Last winter our friend, Grzegorz, stopped by and sampled my wisniowka (as he called it), a homemade cherry liqueur. I think he was impressed not only by the drink, but by the fact that an American was taking part in this popular Polish pastime of making liqueurs.
He said that I must try making orzechowka, a green walnut liqueur. He was so keen on the idea that he phoned his mother to get his aunt’s recipe. I jotted it down in my iPad notes with a reminder to get in touch with Greg next May. He promised to bring me a bag of green walnuts from his aunt’s tree.
|Greg’s family recipe, Day 1|
|Two weeks in brine for vinegar based options|
It’s been a mild summer, so it was late June before Greg popped round with the green walnuts, which look more like a lime than what you’re used to seeing in the nut bowl at Christmas.
I’ve followed the directions to start a batch of the Polish family recipe. Rather than make a huge batch of this liqueur, because we’re moving back to the states in 6 months, I decided to search the Internet to what else people do with green walnuts.
I have small batches of several recipes going thanks to Agrarinista. I’m trying an Italian green walnut liqueur as well as the Polish version. The main difference seems to be that the Italian version will include spices. The walnuts that are in the brine will go on to become green walnut ketchup, green walnut chutney, and pickled green walnuts.
I’ll do separate posts as we finish and sample everything, but I wanted to mention this now, in case you have a source of green walnuts but aren’t sure what to do with them.
An accountant by trade and a food blogger since 2009, Lois Britton fell in love with Polish cuisine during the years she lived in Poznań, Poland. As the creator of PolishHousewife.com, she loves connecting readers with traditional Polish recipes. Lois has a graduate certificate in Food Writing and Photography from the University of South Florida. She is the author of The Polish Housewife Cookbook, available on Amazon and on her website.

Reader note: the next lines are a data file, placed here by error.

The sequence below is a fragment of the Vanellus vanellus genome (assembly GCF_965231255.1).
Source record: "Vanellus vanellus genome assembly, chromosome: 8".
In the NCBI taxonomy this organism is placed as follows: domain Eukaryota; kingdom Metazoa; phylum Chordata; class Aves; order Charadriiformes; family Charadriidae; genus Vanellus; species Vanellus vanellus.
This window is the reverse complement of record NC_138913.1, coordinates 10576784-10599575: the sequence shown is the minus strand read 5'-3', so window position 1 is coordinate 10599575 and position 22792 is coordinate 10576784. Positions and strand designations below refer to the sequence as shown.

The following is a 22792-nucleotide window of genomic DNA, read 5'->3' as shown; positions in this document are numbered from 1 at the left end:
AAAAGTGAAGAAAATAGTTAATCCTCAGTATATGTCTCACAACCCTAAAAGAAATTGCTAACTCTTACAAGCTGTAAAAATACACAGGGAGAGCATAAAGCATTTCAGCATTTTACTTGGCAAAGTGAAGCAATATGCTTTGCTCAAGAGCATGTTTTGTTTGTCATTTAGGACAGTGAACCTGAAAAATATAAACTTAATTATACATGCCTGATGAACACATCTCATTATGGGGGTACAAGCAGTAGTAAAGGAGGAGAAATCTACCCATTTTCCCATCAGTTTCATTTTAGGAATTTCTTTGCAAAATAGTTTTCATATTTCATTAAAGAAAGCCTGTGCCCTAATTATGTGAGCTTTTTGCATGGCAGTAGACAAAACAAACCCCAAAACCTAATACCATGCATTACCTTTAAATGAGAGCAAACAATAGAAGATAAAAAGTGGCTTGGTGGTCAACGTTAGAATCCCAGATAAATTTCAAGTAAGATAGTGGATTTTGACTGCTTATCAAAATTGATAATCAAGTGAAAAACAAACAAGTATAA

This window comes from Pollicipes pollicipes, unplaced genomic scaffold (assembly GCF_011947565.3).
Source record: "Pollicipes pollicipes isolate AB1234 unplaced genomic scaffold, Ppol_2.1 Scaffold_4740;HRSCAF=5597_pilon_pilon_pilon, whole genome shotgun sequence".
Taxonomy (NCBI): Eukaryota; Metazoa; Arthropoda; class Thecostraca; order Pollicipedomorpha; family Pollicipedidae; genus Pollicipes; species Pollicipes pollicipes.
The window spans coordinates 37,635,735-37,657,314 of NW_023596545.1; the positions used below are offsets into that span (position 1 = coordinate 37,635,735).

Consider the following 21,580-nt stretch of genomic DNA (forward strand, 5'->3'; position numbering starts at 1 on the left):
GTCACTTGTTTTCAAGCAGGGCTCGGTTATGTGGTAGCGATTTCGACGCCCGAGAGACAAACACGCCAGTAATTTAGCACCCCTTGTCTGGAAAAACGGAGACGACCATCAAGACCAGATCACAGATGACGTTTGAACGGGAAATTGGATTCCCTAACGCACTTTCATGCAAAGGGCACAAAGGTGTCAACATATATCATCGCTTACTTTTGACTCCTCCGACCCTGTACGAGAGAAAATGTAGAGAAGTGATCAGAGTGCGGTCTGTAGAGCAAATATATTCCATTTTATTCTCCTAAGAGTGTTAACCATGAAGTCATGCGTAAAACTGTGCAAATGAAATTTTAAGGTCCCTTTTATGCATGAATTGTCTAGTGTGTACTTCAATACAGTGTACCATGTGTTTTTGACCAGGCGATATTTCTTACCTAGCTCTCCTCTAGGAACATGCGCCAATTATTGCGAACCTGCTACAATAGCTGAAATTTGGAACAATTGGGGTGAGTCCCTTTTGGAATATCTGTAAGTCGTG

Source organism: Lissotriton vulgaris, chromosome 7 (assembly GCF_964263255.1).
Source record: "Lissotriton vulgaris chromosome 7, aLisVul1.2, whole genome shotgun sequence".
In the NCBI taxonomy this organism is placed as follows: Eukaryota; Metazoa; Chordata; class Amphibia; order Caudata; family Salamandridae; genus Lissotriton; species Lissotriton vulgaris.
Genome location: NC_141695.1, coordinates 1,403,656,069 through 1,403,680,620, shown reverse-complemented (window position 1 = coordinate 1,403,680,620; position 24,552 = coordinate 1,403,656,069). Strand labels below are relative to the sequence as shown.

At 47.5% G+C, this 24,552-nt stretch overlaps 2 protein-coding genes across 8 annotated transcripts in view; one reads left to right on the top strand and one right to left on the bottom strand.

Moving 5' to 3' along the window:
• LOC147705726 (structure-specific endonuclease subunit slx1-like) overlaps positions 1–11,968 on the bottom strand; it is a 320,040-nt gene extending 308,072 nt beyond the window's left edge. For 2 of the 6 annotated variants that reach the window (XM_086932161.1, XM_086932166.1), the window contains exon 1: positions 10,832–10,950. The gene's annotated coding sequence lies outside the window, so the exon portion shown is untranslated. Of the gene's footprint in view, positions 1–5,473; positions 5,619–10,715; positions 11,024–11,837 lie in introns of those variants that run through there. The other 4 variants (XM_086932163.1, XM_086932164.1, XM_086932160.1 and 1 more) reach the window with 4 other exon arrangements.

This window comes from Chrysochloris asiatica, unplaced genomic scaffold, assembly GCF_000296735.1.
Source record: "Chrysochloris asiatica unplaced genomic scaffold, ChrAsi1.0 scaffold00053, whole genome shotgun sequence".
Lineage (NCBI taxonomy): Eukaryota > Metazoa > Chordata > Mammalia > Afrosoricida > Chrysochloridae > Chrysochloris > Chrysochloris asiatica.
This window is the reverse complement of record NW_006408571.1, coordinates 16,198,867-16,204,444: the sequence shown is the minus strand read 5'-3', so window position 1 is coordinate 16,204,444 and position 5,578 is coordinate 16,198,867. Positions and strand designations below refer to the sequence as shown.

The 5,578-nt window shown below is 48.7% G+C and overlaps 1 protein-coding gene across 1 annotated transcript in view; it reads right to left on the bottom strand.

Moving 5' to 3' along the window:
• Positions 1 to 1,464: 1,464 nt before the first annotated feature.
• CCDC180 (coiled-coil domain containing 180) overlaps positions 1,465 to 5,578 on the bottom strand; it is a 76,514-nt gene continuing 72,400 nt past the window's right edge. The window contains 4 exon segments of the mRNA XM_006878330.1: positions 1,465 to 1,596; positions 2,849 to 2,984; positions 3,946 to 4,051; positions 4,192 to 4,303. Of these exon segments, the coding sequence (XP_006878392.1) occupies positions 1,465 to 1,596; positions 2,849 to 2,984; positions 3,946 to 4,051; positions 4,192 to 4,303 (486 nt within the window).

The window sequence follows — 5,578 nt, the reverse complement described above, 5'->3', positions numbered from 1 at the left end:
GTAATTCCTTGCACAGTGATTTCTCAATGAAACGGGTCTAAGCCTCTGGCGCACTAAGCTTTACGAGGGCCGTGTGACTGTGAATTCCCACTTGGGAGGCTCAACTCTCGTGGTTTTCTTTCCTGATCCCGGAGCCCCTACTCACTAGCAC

I’m eager to hear how these turn out.
This is wonderful! I have never seen a fresh walnut before, and they look like small unripe mangoes! How nice that your friend’s aunt has a walnut tree! And have never heard of walnut liquer before, thanks for sharing! Learnt something new today! Have a great week!
evil cake lady
So fascinating! Growing up, there was a large walnut tree in my neighbor’s front yard that overhung into ours. The squirrels loved that tree. Sadly none of the people on our street ever harvested the nuts–too bad we didn’t have any green walnut recipes! They just got run over by the cars going down the street.